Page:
Trinity College, one of the most famous parts of Dublin, or as our Irish friend described it, a "posh tourist spot." (We thought it was pretty cool.)

One thing I should note is that if you’re looking for the Ireland of guidebooks and lore, with expansive fields of green pastures, crumbling castles and sheep as far as the eye can see, it exists, but it’s out in the countryside - you won’t find it in Dublin. Sure, there are ruins and ancient churches and bustling pubs dotting the streets, but the city itself feels a lot like a standard concrete jungle - it’s gray and there’s litter all over and parts of it smell weird. But this shouldn’t stop you from visiting. I’m not the kind of person who enjoys being lost - I like wandering, but I prefer to have a sense of where I’m going - but in Dublin I discovered the joy in walking down a street three times in a row and discovering something new each time. It doesn’t have the same kind of ancient, spiritual allure as rural Ireland, but it has its own, equally magical but totally unique, charm that should not be missed. 

Three days felt like the perfect amount of time for Dublin, and both our Airbnb hosts and our local friend Shane validated that opinion. We were able to hit a number of tourist spots like Trinity College, the Temple Bar, and a handful of (free!) museums, monuments and churches within the city center, with plenty of time in between to lounge at cafes and pubs, but we never felt like we were pressed for time. There were a few tourist hotspots that we avoided - for example, the Guinness storehouse was, in our opinion, overpriced. Since we’ve both been to numerous breweries and wineries in the States, we felt more comfortable spending those 25 Euro at some of the traditional pubs lining Dublin’s winding streets.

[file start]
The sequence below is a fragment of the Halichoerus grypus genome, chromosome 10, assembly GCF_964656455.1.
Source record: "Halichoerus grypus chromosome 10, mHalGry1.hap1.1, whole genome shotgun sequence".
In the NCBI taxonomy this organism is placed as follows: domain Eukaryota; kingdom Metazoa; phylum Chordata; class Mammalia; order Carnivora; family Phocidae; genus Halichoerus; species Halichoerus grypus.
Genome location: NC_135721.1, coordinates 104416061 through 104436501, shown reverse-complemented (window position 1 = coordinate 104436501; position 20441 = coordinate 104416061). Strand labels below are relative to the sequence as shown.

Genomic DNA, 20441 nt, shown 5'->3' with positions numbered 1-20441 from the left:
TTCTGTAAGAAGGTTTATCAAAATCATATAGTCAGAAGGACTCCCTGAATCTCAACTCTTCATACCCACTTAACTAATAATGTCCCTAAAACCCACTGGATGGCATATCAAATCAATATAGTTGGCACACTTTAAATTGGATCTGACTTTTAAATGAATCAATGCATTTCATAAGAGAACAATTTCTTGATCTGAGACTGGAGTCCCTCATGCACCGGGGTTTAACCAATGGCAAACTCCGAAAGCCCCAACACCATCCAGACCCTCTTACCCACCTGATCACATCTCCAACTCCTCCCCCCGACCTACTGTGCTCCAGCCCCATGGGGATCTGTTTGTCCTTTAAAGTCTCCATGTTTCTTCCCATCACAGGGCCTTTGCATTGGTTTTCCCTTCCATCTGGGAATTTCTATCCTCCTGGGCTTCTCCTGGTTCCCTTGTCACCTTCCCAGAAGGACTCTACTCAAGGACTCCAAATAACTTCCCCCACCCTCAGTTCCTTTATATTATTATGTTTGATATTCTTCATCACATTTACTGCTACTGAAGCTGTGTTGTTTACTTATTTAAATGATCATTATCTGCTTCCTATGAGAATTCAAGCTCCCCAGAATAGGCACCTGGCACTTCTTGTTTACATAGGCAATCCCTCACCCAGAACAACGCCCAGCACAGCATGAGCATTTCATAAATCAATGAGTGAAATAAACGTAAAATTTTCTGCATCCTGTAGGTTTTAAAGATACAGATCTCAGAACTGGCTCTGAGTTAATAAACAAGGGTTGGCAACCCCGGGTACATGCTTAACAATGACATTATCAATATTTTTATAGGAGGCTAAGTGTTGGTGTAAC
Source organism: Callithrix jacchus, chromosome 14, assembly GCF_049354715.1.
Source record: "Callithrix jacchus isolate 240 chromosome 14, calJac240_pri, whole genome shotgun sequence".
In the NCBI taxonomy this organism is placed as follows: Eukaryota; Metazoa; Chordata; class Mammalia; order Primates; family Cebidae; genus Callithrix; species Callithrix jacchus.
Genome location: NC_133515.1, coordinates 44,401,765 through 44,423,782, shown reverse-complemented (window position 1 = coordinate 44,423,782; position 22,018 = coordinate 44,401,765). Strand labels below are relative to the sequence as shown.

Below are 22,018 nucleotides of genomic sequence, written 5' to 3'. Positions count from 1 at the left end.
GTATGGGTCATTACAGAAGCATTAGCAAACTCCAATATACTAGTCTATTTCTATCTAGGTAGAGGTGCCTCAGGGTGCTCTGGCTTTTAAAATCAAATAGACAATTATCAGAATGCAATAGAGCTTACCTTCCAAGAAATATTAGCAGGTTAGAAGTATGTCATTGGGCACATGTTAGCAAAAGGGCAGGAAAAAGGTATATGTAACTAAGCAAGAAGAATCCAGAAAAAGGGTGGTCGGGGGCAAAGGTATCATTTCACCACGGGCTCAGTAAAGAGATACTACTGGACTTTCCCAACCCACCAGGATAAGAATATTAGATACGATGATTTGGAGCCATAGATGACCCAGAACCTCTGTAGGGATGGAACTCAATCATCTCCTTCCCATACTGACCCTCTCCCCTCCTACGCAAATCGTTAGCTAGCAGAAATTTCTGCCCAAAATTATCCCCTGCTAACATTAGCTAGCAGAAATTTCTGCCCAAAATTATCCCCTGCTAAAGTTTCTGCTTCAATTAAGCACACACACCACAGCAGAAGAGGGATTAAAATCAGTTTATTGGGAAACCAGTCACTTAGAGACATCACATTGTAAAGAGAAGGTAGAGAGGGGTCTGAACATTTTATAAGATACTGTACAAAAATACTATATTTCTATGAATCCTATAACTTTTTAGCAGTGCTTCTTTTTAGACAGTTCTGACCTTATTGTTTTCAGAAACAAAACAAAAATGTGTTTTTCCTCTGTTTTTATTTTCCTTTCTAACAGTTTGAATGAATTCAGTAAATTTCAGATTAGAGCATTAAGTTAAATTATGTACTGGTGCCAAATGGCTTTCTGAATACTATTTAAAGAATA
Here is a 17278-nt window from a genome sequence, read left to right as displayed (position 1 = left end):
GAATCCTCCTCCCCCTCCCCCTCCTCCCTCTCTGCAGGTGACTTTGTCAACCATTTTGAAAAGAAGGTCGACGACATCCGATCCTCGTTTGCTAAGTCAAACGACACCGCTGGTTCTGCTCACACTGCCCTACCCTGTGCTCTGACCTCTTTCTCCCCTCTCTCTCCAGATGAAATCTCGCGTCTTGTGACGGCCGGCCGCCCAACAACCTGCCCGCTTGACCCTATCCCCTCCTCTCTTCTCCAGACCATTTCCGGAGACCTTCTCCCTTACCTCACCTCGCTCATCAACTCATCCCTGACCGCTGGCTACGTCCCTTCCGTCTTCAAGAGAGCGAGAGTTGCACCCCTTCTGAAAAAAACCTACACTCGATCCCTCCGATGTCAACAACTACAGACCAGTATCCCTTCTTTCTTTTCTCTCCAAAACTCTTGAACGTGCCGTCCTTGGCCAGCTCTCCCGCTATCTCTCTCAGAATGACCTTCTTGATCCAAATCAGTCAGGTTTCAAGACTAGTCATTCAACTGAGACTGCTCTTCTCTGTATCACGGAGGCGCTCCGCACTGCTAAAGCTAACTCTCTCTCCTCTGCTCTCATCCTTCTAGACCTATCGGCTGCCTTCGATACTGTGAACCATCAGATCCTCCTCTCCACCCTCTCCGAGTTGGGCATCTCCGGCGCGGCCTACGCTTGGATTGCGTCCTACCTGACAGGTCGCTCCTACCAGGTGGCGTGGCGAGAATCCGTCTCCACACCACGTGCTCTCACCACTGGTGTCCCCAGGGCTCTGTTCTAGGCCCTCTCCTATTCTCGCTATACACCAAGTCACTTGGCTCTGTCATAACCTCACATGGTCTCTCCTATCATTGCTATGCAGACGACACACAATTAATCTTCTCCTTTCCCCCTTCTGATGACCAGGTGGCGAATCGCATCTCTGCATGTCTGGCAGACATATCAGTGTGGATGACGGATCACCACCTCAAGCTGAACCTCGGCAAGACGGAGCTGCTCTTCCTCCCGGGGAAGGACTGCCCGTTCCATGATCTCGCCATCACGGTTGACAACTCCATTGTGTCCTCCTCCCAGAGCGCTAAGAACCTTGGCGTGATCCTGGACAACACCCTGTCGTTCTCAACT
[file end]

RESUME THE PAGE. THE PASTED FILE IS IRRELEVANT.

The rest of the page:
Phoenix Park has nothing to do with Fawkes, but there are plenty of non-mythical animals all around, as well as statues and obelisks like the Wellington Monument.

Phoenix Park has nothing to do with Fawkes, but there are plenty of non-mythical animals all around, as well as statues and obelisks like the Wellington Monument.

One thing I wasn’t expecting when traveling abroad was the degree to which everyone is engrossed in American current events. Maybe it’s just because what’s going on in our country is so heavily covered in the media, but it seemed like everywhere we went people were discussing American politics. It had the interesting double effect of making us feel both incredibly at home and ridiculously uncomfortable. On our second day in the city, we were sitting in a coffee shop near Temple Bar when the baristas began discussing the Comey hearing. I had to do a double-take because I was so shocked to hear it being discussed thousands of miles away from home. I didn’t feel comfortable interjecting in their conversation - I didn’t want to perpetuate the idea that Americans are loud or intrusive or whatever it is the rest of the world thinks of us - but it was insightful and interesting to listen to their perspectives and see how sometimes politics can transcend borders.